\(\,\) O A B AB Total
    White 36% 32.2% 8.8% 3.2% \(\,\)
    Black 7% 2.9% 2.5% 0.5% \(\,\)
    Asian 1.7% 1.2% 1% 0.3% \(\,\)
    Other 1.5% 0.8% 0.3% 0.1% \(\,\)
    Total \(\,\) \(\,\) \(\,\) \(\,\) 100%

    Notice that the numbers given in the table sum to 100%, so the data presented are the probability of a particular ethnicity and blood type.

    1. Fill in the column and row totals.
    2. What is the probability that a randomly selected donor will be Asian and have Type O blood? That is to say, given a donor is randomly selected from the list of all donors, what is the probability that the selected donor will Asian with Type O?
    3. What is the probability that a randomly selected donor is white? That is to say, given a donor is randomly selected from the list of all donors, what is the probability that the selected donor is white?
    4. What is the probability that a randomly selected donor has Type A blood? That is to say, given a donor is selected from the list of all donors, what is the probability that the selected donor has Type A blood?
    5. What is the probability that a white donor will have Type A blood? That is to say, given a donor is randomly selected from the list of all the white donors, what is the probability that the selected donor has Type A blood? (Notice we already know the donor is white because we restricted ourselves to that subset!)
    6. Is blood type and ethnicity independent? Justify your response mathematically using your responses from the previous answers.
  2. For each scenario, state whether the event should be modeled via a binomial or Poisson distribution.

    1. Number of M&Ms I eat per hour while grading homework
    2. The number of mornings in the coming 7 days that I change my son’s first diaper of the day.
    3. The number of Manzanita bushes per 100 meters of trail.
  3. During a road bike race, there is always a chance a crash will occur. Suppose the probability that at least one crash will occur in any race I’m in is \(\pi=0.2\) and that races are independent.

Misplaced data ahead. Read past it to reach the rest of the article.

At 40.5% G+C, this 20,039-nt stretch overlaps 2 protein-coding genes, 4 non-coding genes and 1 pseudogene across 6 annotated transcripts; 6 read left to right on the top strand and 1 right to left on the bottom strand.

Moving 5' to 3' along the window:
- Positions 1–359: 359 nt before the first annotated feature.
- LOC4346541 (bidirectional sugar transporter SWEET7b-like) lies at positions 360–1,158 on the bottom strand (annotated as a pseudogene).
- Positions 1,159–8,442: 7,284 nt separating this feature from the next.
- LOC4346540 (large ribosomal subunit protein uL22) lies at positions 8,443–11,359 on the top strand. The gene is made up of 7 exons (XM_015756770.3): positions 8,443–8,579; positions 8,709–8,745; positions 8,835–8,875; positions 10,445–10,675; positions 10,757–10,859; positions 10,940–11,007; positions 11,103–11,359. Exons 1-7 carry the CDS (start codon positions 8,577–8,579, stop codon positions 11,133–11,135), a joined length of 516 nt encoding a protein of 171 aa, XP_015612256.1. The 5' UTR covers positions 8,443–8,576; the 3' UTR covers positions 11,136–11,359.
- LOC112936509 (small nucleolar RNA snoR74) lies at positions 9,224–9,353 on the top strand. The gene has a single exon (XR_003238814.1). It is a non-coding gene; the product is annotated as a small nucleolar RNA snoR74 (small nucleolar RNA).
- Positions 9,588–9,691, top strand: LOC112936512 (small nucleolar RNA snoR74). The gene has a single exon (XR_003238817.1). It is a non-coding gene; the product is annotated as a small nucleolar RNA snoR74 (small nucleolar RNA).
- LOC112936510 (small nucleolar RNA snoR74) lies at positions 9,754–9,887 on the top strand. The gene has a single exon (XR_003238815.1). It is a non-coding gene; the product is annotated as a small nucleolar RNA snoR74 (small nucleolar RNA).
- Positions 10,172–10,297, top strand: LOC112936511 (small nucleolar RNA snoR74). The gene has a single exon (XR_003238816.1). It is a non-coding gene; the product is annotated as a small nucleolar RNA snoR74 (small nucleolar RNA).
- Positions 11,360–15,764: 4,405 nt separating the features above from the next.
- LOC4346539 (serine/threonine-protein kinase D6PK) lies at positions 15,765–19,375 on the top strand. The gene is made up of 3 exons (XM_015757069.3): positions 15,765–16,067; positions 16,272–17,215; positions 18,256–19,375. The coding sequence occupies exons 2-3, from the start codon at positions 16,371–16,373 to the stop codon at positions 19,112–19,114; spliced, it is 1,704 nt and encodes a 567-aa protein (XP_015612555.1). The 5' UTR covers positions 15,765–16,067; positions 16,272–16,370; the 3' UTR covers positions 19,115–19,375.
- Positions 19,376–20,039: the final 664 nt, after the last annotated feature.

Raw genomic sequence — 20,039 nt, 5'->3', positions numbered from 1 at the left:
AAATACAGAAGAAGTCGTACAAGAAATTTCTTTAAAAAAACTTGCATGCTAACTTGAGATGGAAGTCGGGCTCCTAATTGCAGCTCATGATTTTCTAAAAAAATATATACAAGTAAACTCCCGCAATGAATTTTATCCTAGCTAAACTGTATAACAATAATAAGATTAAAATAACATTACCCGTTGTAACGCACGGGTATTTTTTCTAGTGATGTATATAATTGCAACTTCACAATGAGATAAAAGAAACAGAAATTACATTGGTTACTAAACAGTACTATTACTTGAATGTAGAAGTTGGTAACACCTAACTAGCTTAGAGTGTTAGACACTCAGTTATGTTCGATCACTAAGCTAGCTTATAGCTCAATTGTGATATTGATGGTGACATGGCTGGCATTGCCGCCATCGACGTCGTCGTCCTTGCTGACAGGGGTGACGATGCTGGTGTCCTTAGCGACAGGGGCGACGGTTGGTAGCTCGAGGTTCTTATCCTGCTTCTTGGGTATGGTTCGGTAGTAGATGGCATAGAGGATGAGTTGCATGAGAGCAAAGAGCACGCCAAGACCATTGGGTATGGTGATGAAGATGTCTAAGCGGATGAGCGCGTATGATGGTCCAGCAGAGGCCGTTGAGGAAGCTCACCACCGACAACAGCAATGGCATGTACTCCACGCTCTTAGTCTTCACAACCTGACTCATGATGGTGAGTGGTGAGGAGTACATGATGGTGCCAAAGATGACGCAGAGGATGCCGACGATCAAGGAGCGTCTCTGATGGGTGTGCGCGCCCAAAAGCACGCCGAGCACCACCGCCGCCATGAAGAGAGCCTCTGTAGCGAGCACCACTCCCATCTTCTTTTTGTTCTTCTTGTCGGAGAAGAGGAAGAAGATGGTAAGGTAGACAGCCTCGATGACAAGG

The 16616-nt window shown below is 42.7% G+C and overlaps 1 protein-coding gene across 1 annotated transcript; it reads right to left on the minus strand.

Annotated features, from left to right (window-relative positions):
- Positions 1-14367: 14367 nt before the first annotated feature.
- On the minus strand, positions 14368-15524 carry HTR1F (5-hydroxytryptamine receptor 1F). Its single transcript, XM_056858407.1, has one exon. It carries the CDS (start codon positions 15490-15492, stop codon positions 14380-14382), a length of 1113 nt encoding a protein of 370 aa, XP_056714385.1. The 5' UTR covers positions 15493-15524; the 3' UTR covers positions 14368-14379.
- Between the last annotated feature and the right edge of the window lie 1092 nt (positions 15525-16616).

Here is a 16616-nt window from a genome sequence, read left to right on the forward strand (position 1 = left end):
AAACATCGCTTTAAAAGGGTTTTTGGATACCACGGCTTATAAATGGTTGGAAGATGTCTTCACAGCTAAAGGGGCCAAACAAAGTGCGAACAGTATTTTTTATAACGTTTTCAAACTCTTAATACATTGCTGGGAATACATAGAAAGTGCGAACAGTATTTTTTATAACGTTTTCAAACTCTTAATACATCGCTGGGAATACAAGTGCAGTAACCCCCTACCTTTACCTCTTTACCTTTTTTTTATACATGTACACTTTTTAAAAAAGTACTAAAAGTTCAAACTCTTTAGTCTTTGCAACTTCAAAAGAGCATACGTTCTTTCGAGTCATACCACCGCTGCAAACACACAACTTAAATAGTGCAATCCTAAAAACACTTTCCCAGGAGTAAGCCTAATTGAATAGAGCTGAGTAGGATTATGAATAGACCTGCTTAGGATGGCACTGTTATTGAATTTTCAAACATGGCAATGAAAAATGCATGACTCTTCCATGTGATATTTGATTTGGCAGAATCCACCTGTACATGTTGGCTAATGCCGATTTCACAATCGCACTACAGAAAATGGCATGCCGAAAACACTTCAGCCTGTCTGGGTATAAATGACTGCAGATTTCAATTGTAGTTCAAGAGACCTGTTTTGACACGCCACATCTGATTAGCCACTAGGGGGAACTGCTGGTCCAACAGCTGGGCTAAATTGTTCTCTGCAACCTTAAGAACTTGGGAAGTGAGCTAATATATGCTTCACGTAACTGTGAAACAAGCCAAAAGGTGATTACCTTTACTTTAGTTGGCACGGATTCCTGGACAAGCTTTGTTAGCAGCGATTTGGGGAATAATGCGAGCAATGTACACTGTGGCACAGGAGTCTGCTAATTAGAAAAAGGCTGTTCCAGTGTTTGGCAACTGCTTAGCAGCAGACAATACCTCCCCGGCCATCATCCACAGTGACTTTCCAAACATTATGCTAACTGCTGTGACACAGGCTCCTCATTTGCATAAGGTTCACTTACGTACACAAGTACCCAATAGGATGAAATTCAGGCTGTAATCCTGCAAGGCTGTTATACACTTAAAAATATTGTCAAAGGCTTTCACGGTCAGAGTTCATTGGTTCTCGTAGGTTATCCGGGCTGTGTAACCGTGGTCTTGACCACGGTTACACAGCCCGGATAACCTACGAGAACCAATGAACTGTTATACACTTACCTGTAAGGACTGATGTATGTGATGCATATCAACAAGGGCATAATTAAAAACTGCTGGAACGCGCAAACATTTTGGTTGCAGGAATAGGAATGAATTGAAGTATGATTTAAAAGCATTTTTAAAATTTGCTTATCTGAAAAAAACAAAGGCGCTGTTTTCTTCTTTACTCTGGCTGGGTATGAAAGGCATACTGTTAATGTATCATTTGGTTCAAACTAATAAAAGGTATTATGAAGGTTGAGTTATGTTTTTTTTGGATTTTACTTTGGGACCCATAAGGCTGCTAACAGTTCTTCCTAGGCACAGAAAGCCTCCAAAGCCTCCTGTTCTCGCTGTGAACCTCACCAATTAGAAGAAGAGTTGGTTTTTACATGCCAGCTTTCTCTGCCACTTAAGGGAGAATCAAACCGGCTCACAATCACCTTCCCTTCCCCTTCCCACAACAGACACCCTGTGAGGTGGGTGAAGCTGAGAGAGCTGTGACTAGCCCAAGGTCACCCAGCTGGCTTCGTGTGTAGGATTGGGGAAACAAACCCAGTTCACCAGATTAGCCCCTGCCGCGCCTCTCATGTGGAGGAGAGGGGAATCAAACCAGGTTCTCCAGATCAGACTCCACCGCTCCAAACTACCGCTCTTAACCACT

1. What is the probability that the next two races I’m in will both have crashes?
    2. What is the probability that neither of my next two races will have a crash?
    3. What is the probability that at least one of the next two races have a crash?
  4. My cats suffer from gastric distress due to eating house plants and the number of vomits per week that I have to clean up follows a Poisson distribution with rate \(\lambda=1.2\) pukes per week.

    1. What is the probability that I don’t have to clean up any vomits this coming week?
    2. What is the probability that I must clean up 1 or more vomits?
    3. If I wanted to measure this process with a rate per day, what rate should I use?
  5. Suppose that the number of runners I see on a morning walk on the trails near my house has the following distribution (Notice I’ve never seen four or more runners on a morning walk):

    y 0 1 2 3 4+
    Probabilty 0.45 0.25 0.20 0.0
    1. What is the probability that I see 3 runners on a morning walk?
    2. What is the expected number of runners that I will encounter?
    3. What is the variance of the number of runners that I will encounter?
  6. If \(Z\sim N\left(\mu=0,\sigma^{2}=1\right)\), find the following probabilities:

    1. \(P(Z<1.58)=\)
    2. \(P(Z=1.58)=\)
    3. \(P(Z>-.27)=\)
    4. \(P(-1.97<Z<2.46)=\)
  7. Using the Standard Normal Table or the table functions in R, find \(z\) that makes the following statements true.

    1. \(P(Z<z)=.75\)
    2. \(P(Z>z)=.4\)
  8. The amount of dry kibble that I feed my cats each morning can be well approximated by a normal distribution with mean \(\mu=200\) grams and standard deviation \(\sigma=30\) grams.

    1. What is the probability that I fed my cats more than 250 grams of kibble this morning?
    2. From my cats’ perspective, more food is better. How much would I have to feed them for this morning to be among the top \(10\%\) of feedings?
  9. Sea lion weight is well approximated by a normal distribution with a mean of 300 kg and standard deviation of 15 kg.

    1. Use R to find the probability of randomly sampling a sea lion with a weight greater than 320 kg. Round your answer to 3 decimals.
    2. Now suppose we independently sample 10 sea lions and we are interested in how many of the 10 have a weight larger than 320 kg. What distribution would we use to model this and what are the parameters of that distribution?
    3. Calculate by hand the probability of observing only 1 sea lion with a weight greater than 320 kg.
    4. Use R to calculate the probability of all possible outcomes and produce a graph the PMF of this distribution.